We Need to Talk About the "V-Word"

This past Thursday, February 22nd, I saw Kutztown’s performance of Eve Ensler’s The Vagina Monologues. As a person with a vagina, I assumed I’d witness some new perspectives and feminist responses to how women/vaginas are treated, but I wasn’t ready for the litany of other ways people talk about vaginas as listed in the introduction: “Pussycat, Pooki, Twat, Powderbox, Poochi, Poopi, PeePee, Poonani, Pal, Piche, Toadie, Dee dee, Nishi, Dignity, monkey box, Coochi Snorcher, Cooter, Labbe, VA, Wee wee, horsepot, Nappy Dugout, Mondngo, Mooky, Pajama, Fannyboo, Mushmellow, Ghoulie, Possible, Tamale, Tottia, Connie, Mimi, Split Knish, Schmende”, and our Kutztown specific ‘vagooter and angry chicken’.

Growing up, I called it a vagina. Maybe it’s because my family is led by strong women. Maybe it’s because my mother worked in nursing homes, and hospitals, and after seeing so many: a vagina is a vagina. Like, how an over repeated word starts to feel like it’s not a word anymore, maybe she was desensitized to the stigma surrounding “vagina.” Because that’s what this is all about, all the bizarre and dehumanizing, objectifying ways we talk about genitalia. It’s anatomical, it’s scientific, yet we don’t teach our children to say those names, we teach about ‘private parts’ and ‘bathing suit areas’ and ‘no-no’ squares.

When I was a tween,  my family invited a close friend out to dinner. He had been my twin brother’s best friend for years, and I don’t remember how it was said, but somehow in the conversation my mother said ‘penis’. Our friend blushed and started laughing because ‘we don’t say that at my house.’ And I remember my parents trying to decide how to handle this. Our friend’s parents were friends with our mom and no one wanted to overstep any boundaries. All she said was, “it’s not a bad word. But it’s not something you need to go around yelling.” I remember the car ride back home as our friend kept giggling and whispering ‘penis’ exactly like a little kid learning a new word.

It reminded me of 7th  grade health class where every classroom was filled with uncomfortable teachers and hysterical students because they were talking about sex! They were using words like, penis, vagina, and breasts! When we use phrases like “no-no” square, and private parts, the language is teaching everyone to “stay away” as if the anatomy of our bodies are a mysterious thing to never understand or talk about. Typically, this language is used to help teach children when it’s inappropriate for an adult to touch them, and in that sense the language of “no-no” is useful in coding certain things as dangerous. But that kind of language continues, from my experience, well out of childhood and into adolescence and even young adulthood within most school systems.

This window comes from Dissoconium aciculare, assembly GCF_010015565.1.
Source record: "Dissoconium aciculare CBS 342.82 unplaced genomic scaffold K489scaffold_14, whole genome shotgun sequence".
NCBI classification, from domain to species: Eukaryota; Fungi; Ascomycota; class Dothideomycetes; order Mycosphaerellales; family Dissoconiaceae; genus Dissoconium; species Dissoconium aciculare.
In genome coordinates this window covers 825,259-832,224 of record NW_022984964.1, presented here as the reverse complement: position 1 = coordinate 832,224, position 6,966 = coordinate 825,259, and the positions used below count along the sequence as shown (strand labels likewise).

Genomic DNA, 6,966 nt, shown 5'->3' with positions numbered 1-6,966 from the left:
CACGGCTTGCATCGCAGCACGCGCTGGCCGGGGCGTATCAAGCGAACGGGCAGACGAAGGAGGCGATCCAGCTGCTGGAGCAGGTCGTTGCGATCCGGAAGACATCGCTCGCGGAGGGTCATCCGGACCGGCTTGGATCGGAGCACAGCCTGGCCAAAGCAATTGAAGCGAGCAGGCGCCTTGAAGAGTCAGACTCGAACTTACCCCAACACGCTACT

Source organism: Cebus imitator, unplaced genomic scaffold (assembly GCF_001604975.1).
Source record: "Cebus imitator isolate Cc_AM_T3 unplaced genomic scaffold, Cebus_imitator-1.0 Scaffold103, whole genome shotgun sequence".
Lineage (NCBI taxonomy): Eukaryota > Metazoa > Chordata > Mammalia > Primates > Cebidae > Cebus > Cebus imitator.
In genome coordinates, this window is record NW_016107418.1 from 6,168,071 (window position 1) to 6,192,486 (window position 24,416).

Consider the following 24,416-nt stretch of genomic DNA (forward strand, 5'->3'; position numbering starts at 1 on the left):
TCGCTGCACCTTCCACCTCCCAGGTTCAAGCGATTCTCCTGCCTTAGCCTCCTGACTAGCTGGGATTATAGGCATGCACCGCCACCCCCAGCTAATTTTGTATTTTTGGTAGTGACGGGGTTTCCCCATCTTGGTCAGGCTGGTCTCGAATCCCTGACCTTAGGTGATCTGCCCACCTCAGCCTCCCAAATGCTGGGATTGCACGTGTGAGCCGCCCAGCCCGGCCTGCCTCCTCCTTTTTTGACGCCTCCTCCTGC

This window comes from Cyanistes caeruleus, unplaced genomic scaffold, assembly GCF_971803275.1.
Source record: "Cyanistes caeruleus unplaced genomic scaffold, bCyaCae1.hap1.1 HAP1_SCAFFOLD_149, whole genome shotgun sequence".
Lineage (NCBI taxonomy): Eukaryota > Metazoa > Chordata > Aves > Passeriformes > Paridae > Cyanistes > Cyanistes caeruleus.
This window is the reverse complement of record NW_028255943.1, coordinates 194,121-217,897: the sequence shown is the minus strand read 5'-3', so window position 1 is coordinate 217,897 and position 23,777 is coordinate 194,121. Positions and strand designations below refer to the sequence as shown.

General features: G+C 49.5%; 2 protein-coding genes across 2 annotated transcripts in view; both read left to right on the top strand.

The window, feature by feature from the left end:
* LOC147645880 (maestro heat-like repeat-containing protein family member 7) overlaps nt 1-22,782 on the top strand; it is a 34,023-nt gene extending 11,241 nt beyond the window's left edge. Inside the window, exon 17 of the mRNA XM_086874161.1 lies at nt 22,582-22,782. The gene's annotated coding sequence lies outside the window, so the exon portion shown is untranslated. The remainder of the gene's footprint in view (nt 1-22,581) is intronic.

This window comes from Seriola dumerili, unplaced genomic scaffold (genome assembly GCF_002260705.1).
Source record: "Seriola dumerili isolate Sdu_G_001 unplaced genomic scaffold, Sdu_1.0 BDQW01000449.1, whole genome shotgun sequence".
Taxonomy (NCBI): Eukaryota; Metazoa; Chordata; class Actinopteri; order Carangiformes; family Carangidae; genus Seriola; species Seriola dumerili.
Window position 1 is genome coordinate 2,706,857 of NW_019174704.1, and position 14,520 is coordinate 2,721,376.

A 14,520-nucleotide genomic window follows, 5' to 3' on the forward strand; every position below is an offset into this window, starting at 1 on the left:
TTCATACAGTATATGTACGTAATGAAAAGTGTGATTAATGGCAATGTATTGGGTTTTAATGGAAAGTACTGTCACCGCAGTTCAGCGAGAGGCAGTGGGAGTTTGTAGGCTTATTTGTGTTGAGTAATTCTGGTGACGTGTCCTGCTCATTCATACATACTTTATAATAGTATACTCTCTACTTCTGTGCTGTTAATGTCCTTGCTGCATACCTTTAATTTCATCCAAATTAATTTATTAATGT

Although what I just told you applies to both male and female genitalia, in high-school it’s a different story. The older teachers I had would refrain from indicating or referencing these things out of their tradition of polite conversation, which was favorable to the other group of teachers (mostly men) who would throw around penis/phallus/phallic/woody, and quietly mumble “female parts” or “lady parts” or the dreaded “lady biz.” I often think it’s an academic wonder I left high-school knowing anything about me, and my body.  What I do know I 100% attribute to my mother and my doctor. I had one teacher senior year, an older woman, who felt comfortable with using the proper medical terms to discuss these things as they pertained to the material. She was the only one.

Even in college, during my required health course, people still giggled and laughed when our professor, a woman with an actual doctorate teaching at an institution that costs $27,000 a year, said the medically correct terms “penis” and “vagina”.  This reaction is the same one little kids have to hearing a “bad word” for the first time and being told ‘oh I can say that but you can’t’ or ‘don’t let mommy know you heard me say that it’s a bad word.’

It’s sad when, as a country, we don’t educate or introduce women to their own bodies, on how to take care of them or what is or isn’t “normal.” Instead we tell them it’s a secret to keep away and hidden and safe for later. We tell them to spend money to make our vaginas smell like the laundry aisle in a grocery store, because it’s better to smell nice and ruin the PH balance of one of the most important body parts than offend someone. We tell them to clean it with other products that can irritate and throw our vaginas off balance and remind them constantly under any other circumstances to keep “hands off!”.  When we tell them to ignore their vaginas, we’re telling them to ignore a societally and culturally important part of their identity for the sake of maintaining its objective form as a toy to be kept nice until it’s time to play with again.

There’s nothing inherently wrong, sinful, or dirty in the word “vagina.” It’s only a bad word because it’s been kept out of education and our language for so long that we don’t say the word, and we’ve started associating the taboo of saying “vagina” with vaginas. There’s nothing inherently wrong, sinful, or dirty about any part of my body. It is as it was created and intended to be, and that includes my vagina. In writing this, I said “vagina” 20 times. Which one made you uncomfortable? I hope none of them, but I doubt that’s true. Why? Because we call women by nicknames associated with food and animals in the same way we talk about vaginas based on their use, or objects. As people, we get uncomfortable because we don’t want to talk about that. About why we’re uncomfortable with the letters v-a-g-i-n-a arranged in that order.

And just like in one of the monologues, that makes my vagina angry.